Here’s my current dream, if my life was my own (no bills, no debt, money in the bank to emigrate, etc…):
I’d move to Brampton in the UK. There are several towns with that name, I think. The one I fell in love with is in Cumbria, right along Hadrian’s Wall and on the rail and bus line between Newcastle and Carlisle. It’s a mile walk through lovely forest from the train station, though the bus is more convenient…and far less romantic.
Just on the edge of town is an old hill fort, which is where you start the two mile walking tour past the 12th century Lanercost Priory, along road and creek, through forest and farmland, up to Hadrian’s Wall, where another half mile or so will take you to the Birdoswald Roman outpost. That old hill fort is hemmed in by houses and a nice little spread of rustic looking townhomes. I’d like to live modestly in one of those little townhouses. A butcher’s and Co-Op are about a block away, as are two of the more enjoyable pubs – the Howard Arms and the White Lion. Those two spots ring the city center, where the ever helpful TIC sits with their somewhat unfriendly banker’s hours (if you’re thinking about a day hike and did not plan ahead).
I’d start each day early. 5am, or thereabouts, and hike at least as far as Lanercost. The Priory is an incredible building, and you can almost spend a day just touring the graveyard. The homemade orange rhubarb preserves on sale for cheap in the entrance hall are to die for, as well. I’ve been to Brampton four times since 1995, and that walk never changes. The town has grown slightly, but it still seems pretty static. The Priory calls to me, though. Almost every day, I think about that walk, and visiting Lanercost.
On good days, I’ll continue on to the Wall, then back again. Healthy brunch, then get to work writing (or publishing, or selling weapons to warlords in Africa…whatever pays the bills). I would only work till 6pm, then I’d head to the pub for dinner and drinks, then back home to read or watch horrible sci-fi, which is what I do now. Except it’s the wilds of Silver Spring outside of my window, with car alarms and people screaming on their cell phones and potty dog and ice cream trucks. And I have to face that commute the next day. Always the commute…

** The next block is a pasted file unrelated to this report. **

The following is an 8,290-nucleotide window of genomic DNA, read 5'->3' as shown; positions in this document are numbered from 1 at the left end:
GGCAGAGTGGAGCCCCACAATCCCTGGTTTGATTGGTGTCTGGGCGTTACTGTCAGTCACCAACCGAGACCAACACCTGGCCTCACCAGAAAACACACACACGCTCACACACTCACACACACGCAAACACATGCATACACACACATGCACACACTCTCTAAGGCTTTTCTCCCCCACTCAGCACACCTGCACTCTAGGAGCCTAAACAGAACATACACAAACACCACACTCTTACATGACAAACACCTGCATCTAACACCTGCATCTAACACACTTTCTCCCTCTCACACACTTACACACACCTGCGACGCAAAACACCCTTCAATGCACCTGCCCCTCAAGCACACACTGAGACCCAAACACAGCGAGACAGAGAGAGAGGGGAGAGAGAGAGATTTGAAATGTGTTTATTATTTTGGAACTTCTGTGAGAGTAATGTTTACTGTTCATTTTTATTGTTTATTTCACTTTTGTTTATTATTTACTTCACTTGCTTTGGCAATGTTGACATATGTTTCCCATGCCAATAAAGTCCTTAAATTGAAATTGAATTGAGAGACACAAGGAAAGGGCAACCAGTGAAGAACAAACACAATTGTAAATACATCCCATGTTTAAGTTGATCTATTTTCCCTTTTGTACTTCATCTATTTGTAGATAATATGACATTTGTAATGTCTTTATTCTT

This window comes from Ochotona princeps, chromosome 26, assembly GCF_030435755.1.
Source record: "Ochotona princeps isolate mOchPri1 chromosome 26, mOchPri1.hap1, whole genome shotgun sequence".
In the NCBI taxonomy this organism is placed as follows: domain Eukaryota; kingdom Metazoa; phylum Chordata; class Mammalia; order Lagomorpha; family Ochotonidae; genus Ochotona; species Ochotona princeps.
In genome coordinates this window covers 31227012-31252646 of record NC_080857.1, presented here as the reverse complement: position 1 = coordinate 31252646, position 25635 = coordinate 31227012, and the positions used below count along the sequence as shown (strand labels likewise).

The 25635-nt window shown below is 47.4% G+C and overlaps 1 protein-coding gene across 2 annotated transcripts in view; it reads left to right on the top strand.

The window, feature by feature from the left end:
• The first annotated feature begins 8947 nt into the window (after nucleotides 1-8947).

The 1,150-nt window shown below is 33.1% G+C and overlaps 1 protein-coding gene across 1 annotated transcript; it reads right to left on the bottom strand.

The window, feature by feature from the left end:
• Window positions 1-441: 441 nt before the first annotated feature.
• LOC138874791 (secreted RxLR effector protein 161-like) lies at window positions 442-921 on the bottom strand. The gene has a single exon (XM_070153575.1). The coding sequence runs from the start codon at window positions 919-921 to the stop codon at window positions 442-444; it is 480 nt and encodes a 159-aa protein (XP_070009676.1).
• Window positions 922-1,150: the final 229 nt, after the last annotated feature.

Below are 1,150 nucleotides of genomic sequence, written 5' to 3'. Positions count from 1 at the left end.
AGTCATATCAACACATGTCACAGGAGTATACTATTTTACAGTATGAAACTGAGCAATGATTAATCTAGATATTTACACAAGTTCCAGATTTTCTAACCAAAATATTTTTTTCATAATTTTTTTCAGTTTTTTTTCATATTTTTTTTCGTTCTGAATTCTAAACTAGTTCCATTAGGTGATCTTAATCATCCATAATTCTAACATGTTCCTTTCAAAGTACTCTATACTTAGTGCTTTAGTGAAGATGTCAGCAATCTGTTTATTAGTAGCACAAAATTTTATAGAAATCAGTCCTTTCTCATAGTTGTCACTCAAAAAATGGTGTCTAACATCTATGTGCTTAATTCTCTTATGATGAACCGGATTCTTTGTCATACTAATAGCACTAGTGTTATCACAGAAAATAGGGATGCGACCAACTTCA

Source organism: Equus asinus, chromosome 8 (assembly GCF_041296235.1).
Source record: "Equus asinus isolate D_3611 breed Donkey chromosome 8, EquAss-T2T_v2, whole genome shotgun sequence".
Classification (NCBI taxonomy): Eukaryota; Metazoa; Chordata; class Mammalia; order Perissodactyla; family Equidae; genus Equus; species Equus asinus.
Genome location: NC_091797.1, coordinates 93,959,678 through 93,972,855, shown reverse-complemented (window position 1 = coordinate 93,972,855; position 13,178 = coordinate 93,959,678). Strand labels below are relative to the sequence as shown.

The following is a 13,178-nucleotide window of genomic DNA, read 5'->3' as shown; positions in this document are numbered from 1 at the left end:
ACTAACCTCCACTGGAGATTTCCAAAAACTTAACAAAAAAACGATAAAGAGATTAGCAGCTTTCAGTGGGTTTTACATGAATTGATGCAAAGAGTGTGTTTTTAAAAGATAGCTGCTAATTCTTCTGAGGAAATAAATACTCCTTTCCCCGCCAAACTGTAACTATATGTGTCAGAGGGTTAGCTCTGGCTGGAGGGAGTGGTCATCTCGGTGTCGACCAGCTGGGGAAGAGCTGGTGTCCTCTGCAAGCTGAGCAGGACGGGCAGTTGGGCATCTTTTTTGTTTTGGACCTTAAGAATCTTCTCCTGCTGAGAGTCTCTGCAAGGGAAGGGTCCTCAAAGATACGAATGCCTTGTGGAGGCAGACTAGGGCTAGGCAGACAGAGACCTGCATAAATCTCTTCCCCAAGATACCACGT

Ideally, except for ordering drinks at the pub, I could spend most days in Brampton not speaking to anyone. Just quietly shuffling through my day, away from the hustle of the city. A nice, simple routine. Walking alone in the woods, working quietly in a small townhouse, eating alone at an isolated corner table. The Brits have the lovely habit of ordering at the bar, so eating out at pubs is always a wonderful experience. No wait staff to constantly spin by and ask how you’re doing, only to vanish when you need something. No waiting for drinks or refills – just get up and order for yourself.
There’s a bar in my old college town – the Jabberwock – that doesn’t suffer wait staff. You can sit in the window seats all day and sullenly drink, and it’s up to you to walk back up to the bar for another. Beautiful. The way a bar should be.
Try to find that in the DC area. Just simpering, underpaid wait staff who hate you. The only escape is to actually sit at the bar, but then we have a whole different breed of bartender in the US. It’s up to the customer to amuse them, if they’re the sociable sort. If not, then they’re inattentive, passive-aggressive, and can’t make a drink. I watch for the sociable ones, because they load you up with booze. Small price to pay having to talk to them, which does dampen the experience. But if I’m paying six bucks for a drink, it had better knock my socks off. I’m not battling crowds and commuters and faggots in the seat next to me just to pay six bucks for a glass of whiskey sour mix.
This is why I drink at home. I steal booze from my weekend job, so it’s free, it’s at the right strength, and I can take off my trousers and stand on the porch and stare people down. Staring people down while fully clothed doesn’t work for me…but, man, put me up there in a filthy, unbuttoned house shirt and boxers with a pint glass of gin and from four storeys up and, yes, I am the King of Silver Spring.